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Tuesday, May 23, 2023

Know Your Audience, Target Them, and Make a Plan. Author Interview with Carole P. Roman

You’ve now published over 50 books, but what initially drew you to writing picture books? How long did it take for you to complete your first book? 
Writing a picture book can take only an hour or so. Most of my ideas come to me and are on paper within a very short period of time. Choosing an illustrator, designing the characters, editing, and arranging the text for the illustrations, that part takes weeks. I am a fast worker, though. I get things done as soon as they are in my inbox.  
You have a cultural series for kids that shows what it’s like to live in other countries. How did you go about researching what to include for the text?
I did a lot of research on the computer. but I always arranged to interview people from the country. I live in New York and my day job is with a transportation company. We have hundreds of people who come from other countries working there. My hairdresser helped with Russia, the dry cleaner gave me information about Brazil, South Korea was written on a morning with my nail technician, and Hungary was my next-door neighbor.

I live in a diverse neighborhood and also contacted ethnic restaurants. I drove to the east end of Long Island to pick up food and interview a German restaurant. I called consulates in Manhattan and very often they directed me to residents living in the States to help. The one common denominator was everyone interviewed was happy to share information of their country and culture.
What was the hardest part of putting together your picture books? 
Editing. I never see my own errors. 
How did you go about putting together your books?
I work with a network of professionals developed over the past eleven years. I've met them on forums on Goodreads. The Goodreads author threads have been a vital source for connections and learning about indie publishing. 
What’s the best encouragement you’ve had from readers? 
Readers will tell me that a book of mine helped them through a hard time. All of my stories are written for multiple levels and very often parents will thank me for a message they received while reading a book with their child. I love to hear that I entertained or made them laugh. It's special when you get a note asking for 'more.'

Marketing is the biggest key to getting sales. What is the best marketing source you've used that has produces more sales rather than just clicks?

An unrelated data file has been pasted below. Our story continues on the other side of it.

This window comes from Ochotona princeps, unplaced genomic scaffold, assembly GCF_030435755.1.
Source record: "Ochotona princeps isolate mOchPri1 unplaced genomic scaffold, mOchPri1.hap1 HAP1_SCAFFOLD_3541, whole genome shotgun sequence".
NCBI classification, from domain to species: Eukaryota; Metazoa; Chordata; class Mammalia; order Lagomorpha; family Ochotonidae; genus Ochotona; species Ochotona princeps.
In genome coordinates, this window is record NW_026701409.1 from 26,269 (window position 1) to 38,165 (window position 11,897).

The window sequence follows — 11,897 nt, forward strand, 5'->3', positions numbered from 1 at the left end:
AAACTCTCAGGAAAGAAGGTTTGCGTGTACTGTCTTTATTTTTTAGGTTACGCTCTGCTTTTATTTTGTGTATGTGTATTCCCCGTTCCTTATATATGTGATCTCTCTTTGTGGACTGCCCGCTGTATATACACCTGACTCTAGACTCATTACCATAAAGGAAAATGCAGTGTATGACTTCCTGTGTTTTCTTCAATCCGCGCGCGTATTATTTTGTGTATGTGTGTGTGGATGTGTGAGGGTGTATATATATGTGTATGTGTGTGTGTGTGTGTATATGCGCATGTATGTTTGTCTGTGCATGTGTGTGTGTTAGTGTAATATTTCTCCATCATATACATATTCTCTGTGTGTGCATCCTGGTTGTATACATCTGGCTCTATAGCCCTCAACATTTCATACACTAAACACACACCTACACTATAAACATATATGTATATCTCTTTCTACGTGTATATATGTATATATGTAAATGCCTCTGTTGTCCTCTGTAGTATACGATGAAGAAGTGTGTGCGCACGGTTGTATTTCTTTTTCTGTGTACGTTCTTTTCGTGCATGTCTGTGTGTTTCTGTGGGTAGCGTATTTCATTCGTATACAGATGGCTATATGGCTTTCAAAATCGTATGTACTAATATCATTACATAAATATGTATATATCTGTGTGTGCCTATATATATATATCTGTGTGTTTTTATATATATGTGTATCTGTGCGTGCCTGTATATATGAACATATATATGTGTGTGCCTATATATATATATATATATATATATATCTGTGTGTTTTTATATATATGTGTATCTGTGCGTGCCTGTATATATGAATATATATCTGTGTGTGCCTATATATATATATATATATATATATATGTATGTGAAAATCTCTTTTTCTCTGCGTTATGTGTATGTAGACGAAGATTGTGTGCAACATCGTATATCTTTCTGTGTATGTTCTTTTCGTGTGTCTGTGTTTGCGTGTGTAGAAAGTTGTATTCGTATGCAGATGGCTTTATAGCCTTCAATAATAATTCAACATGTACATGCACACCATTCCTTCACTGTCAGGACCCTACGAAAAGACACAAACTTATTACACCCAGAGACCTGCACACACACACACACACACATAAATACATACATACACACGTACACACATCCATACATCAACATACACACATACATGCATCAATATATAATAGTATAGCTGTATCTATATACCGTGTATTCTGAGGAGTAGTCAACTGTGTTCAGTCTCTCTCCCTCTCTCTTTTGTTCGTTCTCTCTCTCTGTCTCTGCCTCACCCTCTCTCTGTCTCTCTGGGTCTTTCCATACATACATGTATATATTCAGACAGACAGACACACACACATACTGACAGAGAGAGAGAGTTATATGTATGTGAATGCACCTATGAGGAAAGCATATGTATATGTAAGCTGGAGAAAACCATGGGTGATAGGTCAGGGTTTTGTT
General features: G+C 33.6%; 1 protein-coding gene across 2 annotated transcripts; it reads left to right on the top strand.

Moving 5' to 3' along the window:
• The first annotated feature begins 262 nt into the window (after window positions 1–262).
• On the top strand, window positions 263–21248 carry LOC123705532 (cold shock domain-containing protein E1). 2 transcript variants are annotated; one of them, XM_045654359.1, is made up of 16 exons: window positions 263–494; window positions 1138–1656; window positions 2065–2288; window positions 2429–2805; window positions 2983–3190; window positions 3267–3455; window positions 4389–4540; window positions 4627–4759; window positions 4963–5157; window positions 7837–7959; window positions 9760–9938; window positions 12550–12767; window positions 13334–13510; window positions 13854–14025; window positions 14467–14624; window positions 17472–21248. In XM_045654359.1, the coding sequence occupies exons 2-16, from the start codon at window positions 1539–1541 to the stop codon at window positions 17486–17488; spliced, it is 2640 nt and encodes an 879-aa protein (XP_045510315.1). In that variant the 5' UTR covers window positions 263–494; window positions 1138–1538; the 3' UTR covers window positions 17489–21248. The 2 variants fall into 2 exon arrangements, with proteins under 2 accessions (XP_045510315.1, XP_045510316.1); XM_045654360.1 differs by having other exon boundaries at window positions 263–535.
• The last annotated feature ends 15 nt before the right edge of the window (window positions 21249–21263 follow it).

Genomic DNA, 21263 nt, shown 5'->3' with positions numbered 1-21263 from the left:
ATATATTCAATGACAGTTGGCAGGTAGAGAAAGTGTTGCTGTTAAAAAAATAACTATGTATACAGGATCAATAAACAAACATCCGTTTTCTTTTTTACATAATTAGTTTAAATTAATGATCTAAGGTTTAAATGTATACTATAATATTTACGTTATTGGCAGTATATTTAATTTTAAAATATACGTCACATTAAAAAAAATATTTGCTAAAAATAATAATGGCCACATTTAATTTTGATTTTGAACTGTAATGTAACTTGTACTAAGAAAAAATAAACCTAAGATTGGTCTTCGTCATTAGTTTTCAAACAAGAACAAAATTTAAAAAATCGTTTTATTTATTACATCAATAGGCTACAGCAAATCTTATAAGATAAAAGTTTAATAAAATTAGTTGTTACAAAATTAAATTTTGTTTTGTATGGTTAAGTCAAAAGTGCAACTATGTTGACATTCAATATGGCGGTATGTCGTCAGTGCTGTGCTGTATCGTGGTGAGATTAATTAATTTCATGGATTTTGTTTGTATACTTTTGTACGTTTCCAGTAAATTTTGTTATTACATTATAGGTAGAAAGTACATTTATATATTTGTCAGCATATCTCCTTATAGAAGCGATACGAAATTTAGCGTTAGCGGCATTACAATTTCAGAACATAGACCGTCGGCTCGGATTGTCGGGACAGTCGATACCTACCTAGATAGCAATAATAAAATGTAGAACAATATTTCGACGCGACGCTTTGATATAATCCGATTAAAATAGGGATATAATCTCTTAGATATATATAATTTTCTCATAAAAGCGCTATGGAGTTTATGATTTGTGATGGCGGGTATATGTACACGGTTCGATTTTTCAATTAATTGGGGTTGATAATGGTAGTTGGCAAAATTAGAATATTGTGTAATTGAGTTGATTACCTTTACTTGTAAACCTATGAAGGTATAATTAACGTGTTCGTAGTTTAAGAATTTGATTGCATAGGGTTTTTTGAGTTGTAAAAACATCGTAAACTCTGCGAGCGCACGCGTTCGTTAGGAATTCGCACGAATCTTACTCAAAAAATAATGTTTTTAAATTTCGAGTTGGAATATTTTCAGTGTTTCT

Facebook and blogs.  I market my books to the source that it is written. For instance, I have a huge following of mommy bloggers and home-schoolers. I pay for ads that will be visible to them. I also have most of my books critiqued by major companies like Kirkus and Foreword Review. This brings them to the attention of librarians and schools.
What do you know now about publishing that you wished you had known sooner? 
Getting a traditional publisher doesn't mean you'll make more money. I've published my own books and have been paid by a publisher. I don't like losing creative control. Also, one of my books sold over 500,000 copies. I made nothing but the fee they paid me to write the book. 
What is the best writing advice you’ve received or could give? 
Don't give up your day job. If you don't intend to market, then don't expect anyone to read your book. You will have to invest in a good cover, at least two edits, and some editorial reviews. Don't think you will write the book and it will join Harry Potter in the royalties area. Know your audience, target them, and make a plan.

What's  coming up next for you? 
Right now, Grady Whill and the Templeton Codex is being turned into a major motion picture script. Hoping to see it on the big screen or streaming service. 
Hope that works out for you! That's all for today's interview. To learn more about Carolyn's books, check out these links. 
And here's a bonus for my readers... Leave a comment on this post with your name. Next Tuesday, we'll choose one winner who will get an eBook of their choice from Carolyn's list of books. So what are you waiting for? Write something now!

1 comment:

  1. I love the way this author has created an international line up. And how fun to do research first hand...with people from that country. One question I would like to have her answer. I have written in different genres and have been told I need different author names for each genre. Carole has not done that. I wonder if she feels it makes a difference one way or the other. thanks for the interview, Chris